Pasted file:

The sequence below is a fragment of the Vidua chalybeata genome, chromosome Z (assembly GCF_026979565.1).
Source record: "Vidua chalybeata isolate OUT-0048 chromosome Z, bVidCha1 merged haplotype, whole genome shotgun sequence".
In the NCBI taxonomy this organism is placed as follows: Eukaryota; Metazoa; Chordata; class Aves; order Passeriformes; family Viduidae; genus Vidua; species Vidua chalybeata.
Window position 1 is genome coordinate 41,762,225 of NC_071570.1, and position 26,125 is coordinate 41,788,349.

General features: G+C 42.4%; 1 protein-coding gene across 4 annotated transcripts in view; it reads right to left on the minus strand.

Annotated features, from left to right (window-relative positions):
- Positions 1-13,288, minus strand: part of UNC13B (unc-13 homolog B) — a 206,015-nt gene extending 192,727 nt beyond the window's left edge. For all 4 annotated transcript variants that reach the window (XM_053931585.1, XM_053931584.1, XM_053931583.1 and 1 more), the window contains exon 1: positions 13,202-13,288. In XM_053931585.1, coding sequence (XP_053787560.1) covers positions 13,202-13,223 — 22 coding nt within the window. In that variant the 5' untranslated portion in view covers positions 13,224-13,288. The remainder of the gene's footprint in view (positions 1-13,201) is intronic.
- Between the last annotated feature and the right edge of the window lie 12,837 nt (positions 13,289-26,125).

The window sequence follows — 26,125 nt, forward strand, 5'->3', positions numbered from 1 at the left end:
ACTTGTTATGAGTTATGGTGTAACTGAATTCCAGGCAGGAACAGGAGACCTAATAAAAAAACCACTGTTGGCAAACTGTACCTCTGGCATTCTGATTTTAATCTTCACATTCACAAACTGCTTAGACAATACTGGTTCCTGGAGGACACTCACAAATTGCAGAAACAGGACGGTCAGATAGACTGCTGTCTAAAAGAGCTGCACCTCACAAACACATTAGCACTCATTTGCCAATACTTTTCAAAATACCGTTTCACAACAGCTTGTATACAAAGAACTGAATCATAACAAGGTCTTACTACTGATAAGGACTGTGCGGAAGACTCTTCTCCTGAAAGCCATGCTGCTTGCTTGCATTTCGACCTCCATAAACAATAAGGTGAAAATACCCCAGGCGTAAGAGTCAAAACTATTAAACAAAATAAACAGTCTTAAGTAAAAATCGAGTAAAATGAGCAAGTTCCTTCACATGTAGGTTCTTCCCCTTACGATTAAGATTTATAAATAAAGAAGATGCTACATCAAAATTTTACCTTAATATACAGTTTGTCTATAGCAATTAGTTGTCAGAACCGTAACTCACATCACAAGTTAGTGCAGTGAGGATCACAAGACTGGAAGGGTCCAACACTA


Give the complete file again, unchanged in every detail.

The sequence below is a fragment of the Vidua chalybeata genome, chromosome Z (assembly GCF_026979565.1).
Source record: "Vidua chalybeata isolate OUT-0048 chromosome Z, bVidCha1 merged haplotype, whole genome shotgun sequence".
In the NCBI taxonomy this organism is placed as follows: Eukaryota; Metazoa; Chordata; class Aves; order Passeriformes; family Viduidae; genus Vidua; species Vidua chalybeata.
Window position 1 is genome coordinate 41,762,225 of NC_071570.1, and position 26,125 is coordinate 41,788,349.

General features: G+C 42.4%; 1 protein-coding gene across 4 annotated transcripts in view; it reads right to left on the minus strand.

Annotated features, from left to right (window-relative positions):
- Positions 1-13,288, minus strand: part of UNC13B (unc-13 homolog B) — a 206,015-nt gene extending 192,727 nt beyond the window's left edge. For all 4 annotated transcript variants that reach the window (XM_053931585.1, XM_053931584.1, XM_053931583.1 and 1 more), the window contains exon 1: positions 13,202-13,288. In XM_053931585.1, coding sequence (XP_053787560.1) covers positions 13,202-13,223 — 22 coding nt within the window. In that variant the 5' untranslated portion in view covers positions 13,224-13,288. The remainder of the gene's footprint in view (positions 1-13,201) is intronic.
- Between the last annotated feature and the right edge of the window lie 12,837 nt (positions 13,289-26,125).

The window sequence follows — 26,125 nt, forward strand, 5'->3', positions numbered from 1 at the left end:
ACTTGTTATGAGTTATGGTGTAACTGAATTCCAGGCAGGAACAGGAGACCTAATAAAAAAACCACTGTTGGCAAACTGTACCTCTGGCATTCTGATTTTAATCTTCACATTCACAAACTGCTTAGACAATACTGGTTCCTGGAGGACACTCACAAATTGCAGAAACAGGACGGTCAGATAGACTGCTGTCTAAAAGAGCTGCACCTCACAAACACATTAGCACTCATTTGCCAATACTTTTCAAAATACCGTTTCACAACAGCTTGTATACAAAGAACTGAATCATAACAAGGTCTTACTACTGATAAGGACTGTGCGGAAGACTCTTCTCCTGAAAGCCATGCTGCTTGCTTGCATTTCGACCTCCATAAACAATAAGGTGAAAATACCCCAGGCGTAAGAGTCAAAACTATTAAACAAAATAAACAGTCTTAAGTAAAAATCGAGTAAAATGAGCAAGTTCCTTCACATGTAGGTTCTTCCCCTTACGATTAAGATTTATAAATAAAGAAGATGCTACATCAAAATTTTACCTTAATATACAGTTTGTCTATAGCAATTAGTTGTCAGAACCGTAACTCACATCACAAGTTAGTGCAGTGAGGATCACAAGACTGGAAGGGTCCAACACTA